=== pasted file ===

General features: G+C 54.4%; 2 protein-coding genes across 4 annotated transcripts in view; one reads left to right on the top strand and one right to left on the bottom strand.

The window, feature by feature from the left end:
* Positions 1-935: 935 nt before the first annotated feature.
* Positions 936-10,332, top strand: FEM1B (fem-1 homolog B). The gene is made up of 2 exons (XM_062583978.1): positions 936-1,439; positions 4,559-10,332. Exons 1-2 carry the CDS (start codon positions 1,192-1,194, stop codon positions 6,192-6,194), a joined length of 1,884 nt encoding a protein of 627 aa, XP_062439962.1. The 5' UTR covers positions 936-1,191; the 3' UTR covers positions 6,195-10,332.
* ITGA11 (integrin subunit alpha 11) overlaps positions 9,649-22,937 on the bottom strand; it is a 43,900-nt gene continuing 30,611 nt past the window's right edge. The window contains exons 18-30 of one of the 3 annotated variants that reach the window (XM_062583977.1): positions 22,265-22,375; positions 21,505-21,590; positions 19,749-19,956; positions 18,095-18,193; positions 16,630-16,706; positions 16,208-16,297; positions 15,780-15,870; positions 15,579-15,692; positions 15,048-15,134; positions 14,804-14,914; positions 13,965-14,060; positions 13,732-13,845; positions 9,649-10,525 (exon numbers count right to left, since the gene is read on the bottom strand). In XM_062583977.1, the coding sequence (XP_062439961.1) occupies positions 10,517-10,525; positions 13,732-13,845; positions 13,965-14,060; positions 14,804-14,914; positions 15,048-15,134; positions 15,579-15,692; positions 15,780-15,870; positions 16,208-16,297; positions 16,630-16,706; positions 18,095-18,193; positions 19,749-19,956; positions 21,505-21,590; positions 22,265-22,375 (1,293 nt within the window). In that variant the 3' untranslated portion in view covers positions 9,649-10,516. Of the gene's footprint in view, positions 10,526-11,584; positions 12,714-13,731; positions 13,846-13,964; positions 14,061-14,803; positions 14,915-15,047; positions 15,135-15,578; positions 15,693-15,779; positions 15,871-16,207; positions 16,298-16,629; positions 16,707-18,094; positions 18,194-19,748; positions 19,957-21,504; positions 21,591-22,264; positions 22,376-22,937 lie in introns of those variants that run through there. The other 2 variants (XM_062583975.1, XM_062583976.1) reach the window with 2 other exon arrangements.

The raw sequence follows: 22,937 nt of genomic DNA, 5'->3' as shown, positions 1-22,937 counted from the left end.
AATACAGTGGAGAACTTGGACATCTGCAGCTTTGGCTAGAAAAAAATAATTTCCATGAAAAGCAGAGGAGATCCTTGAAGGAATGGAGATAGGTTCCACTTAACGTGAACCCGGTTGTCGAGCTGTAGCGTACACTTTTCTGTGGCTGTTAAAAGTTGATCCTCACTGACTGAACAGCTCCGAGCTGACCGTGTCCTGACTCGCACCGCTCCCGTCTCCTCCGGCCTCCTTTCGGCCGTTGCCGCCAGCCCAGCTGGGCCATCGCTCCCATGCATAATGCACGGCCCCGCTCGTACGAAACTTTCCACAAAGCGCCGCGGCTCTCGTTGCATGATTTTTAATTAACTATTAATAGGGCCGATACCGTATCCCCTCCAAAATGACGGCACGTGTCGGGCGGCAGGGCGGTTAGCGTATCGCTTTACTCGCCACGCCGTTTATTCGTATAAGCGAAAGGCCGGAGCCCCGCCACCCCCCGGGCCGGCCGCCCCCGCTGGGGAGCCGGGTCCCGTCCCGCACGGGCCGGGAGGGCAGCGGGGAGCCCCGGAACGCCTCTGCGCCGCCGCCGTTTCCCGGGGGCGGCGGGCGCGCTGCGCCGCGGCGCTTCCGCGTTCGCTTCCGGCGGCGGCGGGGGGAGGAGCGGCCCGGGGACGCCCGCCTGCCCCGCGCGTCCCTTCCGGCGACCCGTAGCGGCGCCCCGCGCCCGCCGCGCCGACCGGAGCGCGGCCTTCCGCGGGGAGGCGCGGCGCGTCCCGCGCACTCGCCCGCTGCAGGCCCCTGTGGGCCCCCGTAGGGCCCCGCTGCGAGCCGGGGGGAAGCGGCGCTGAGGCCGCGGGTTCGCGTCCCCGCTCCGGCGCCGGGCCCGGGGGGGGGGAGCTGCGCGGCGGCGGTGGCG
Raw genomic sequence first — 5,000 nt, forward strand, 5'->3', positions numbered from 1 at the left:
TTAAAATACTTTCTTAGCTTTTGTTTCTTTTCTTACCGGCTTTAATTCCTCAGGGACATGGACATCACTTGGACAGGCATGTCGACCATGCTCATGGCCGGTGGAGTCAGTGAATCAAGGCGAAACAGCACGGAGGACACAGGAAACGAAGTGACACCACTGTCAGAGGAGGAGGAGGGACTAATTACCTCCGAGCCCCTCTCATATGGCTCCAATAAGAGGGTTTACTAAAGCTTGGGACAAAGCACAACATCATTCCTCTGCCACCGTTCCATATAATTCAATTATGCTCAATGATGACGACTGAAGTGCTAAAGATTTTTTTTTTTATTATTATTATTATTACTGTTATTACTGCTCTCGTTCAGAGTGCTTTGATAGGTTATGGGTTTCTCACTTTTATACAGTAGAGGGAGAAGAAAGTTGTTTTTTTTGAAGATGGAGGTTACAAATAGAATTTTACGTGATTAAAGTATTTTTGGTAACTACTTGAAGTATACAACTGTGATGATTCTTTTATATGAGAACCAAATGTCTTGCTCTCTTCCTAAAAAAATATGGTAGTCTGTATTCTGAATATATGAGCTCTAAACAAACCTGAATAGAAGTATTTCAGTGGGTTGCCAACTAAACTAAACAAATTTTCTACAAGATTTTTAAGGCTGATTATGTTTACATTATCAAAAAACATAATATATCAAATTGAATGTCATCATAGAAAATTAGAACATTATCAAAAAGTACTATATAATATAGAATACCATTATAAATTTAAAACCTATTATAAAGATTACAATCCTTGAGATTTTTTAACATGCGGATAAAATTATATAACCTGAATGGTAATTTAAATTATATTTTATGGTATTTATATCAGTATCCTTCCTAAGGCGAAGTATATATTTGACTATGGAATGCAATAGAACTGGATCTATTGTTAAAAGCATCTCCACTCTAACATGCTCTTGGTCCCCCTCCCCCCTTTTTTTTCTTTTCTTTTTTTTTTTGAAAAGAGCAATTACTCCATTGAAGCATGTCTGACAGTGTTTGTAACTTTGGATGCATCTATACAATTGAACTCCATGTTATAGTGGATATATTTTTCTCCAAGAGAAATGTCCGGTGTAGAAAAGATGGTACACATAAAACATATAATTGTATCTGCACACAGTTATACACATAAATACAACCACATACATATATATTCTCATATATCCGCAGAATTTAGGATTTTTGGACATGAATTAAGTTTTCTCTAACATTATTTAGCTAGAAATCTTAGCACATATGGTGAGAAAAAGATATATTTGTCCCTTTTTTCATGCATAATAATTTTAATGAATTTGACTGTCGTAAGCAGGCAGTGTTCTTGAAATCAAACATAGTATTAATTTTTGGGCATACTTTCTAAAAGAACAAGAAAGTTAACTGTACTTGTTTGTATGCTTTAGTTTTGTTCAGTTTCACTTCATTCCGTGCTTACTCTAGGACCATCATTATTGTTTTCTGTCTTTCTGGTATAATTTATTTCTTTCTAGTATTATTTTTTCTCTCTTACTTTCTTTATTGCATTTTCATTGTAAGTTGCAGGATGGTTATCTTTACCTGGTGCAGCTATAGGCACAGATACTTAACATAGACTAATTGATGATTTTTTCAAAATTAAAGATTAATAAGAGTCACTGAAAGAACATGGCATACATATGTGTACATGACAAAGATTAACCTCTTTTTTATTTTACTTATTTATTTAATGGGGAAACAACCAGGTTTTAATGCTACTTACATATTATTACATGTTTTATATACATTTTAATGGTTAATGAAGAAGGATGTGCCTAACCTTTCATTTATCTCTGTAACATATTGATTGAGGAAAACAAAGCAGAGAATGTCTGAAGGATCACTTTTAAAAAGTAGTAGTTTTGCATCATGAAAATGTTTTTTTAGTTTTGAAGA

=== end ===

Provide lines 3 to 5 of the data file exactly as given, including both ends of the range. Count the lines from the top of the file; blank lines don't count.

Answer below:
* Positions 1-935: 935 nt before the first annotated feature.
* Positions 936-10,332, top strand: FEM1B (fem-1 homolog B). The gene is made up of 2 exons (XM_062583978.1): positions 936-1,439; positions 4,559-10,332. Exons 1-2 carry the CDS (start codon positions 1,192-1,194, stop codon positions 6,192-6,194), a joined length of 1,884 nt encoding a protein of 627 aa, XP_062439962.1. The 5' UTR covers positions 936-1,191; the 3' UTR covers positions 6,195-10,332.
* ITGA11 (integrin subunit alpha 11) overlaps positions 9,649-22,937 on the bottom strand; it is a 43,900-nt gene continuing 30,611 nt past the window's right edge. The window contains exons 18-30 of one of the 3 annotated variants that reach the window (XM_062583977.1): positions 22,265-22,375; positions 21,505-21,590; positions 19,749-19,956; positions 18,095-18,193; positions 16,630-16,706; positions 16,208-16,297; positions 15,780-15,870; positions 15,579-15,692; positions 15,048-15,134; positions 14,804-14,914; positions 13,965-14,060; positions 13,732-13,845; positions 9,649-10,525 (exon numbers count right to left, since the gene is read on the bottom strand). In XM_062583977.1, the coding sequence (XP_062439961.1) occupies positions 10,517-10,525; positions 13,732-13,845; positions 13,965-14,060; positions 14,804-14,914; positions 15,048-15,134; positions 15,579-15,692; positions 15,780-15,870; positions 16,208-16,297; positions 16,630-16,706; positions 18,095-18,193; positions 19,749-19,956; positions 21,505-21,590; positions 22,265-22,375 (1,293 nt within the window). In that variant the 3' untranslated portion in view covers positions 9,649-10,516. Of the gene's footprint in view, positions 10,526-11,584; positions 12,714-13,731; positions 13,846-13,964; positions 14,061-14,803; positions 14,915-15,047; positions 15,135-15,578; positions 15,693-15,779; positions 15,871-16,207; positions 16,298-16,629; positions 16,707-18,094; positions 18,194-19,748; positions 19,957-21,504; positions 21,591-22,264; positions 22,376-22,937 lie in introns of those variants that run through there. The other 2 variants (XM_062583975.1, XM_062583976.1) reach the window with 2 other exon arrangements.